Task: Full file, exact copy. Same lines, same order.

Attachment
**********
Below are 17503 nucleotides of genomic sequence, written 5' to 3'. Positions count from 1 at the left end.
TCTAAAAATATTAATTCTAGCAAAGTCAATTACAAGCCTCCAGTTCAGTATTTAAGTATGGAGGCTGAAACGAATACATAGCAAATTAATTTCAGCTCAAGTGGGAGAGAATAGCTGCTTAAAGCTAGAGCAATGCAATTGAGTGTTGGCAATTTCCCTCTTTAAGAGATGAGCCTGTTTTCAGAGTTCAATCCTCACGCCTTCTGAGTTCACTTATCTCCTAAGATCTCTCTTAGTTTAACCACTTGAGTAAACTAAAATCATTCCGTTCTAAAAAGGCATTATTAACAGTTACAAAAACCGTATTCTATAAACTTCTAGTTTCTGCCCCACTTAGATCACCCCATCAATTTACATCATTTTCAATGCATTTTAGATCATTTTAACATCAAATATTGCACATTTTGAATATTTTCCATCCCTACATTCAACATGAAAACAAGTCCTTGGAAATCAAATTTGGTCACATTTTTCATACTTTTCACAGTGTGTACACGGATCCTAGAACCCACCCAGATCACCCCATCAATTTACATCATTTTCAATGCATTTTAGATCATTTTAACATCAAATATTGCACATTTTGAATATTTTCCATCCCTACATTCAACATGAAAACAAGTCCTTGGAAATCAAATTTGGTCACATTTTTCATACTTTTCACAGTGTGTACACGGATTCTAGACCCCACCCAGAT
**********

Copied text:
Below are 17503 nucleotides of genomic sequence, written 5' to 3'. Positions count from 1 at the left end.
TCTAAAAATATTAATTCTAGCAAAGTCAATTACAAGCCTCCAGTTCAGTATTTAAGTATGGAGGCTGAAACGAATACATAGCAAATTAATTTCAGCTCAAGTGGGAGAGAATAGCTGCTTAAAGCTAGAGCAATGCAATTGAGTGTTGGCAATTTCCCTCTTTAAGAGATGAGCCTGTTTTCAGAGTTCAATCCTCACGCCTTCTGAGTTCACTTATCTCCTAAGATCTCTCTTAGTTTAACCACTTGAGTAAACTAAAATCATTCCGTTCTAAAAAGGCATTATTAACAGTTACAAAAACCGTATTCTATAAACTTCTAGTTTCTGCCCCACTTAGATCACCCCATCAATTTACATCATTTTCAATGCATTTTAGATCATTTTAACATCAAATATTGCACATTTTGAATATTTTCCATCCCTACATTCAACATGAAAACAAGTCCTTGGAAATCAAATTTGGTCACATTTTTCATACTTTTCACAGTGTGTACACGGATCCTAGAACCCACCCAGATCACCCCATCAATTTACATCATTTTCAATGCATTTTAGATCATTTTAACATCAAATATTGCACATTTTGAATATTTTCCATCCCTACATTCAACATGAAAACAAGTCCTTGGAAATCAAATTTGGTCACATTTTTCATACTTTTCACAGTGTGTACACGGATTCTAGACCCCACCCAGAT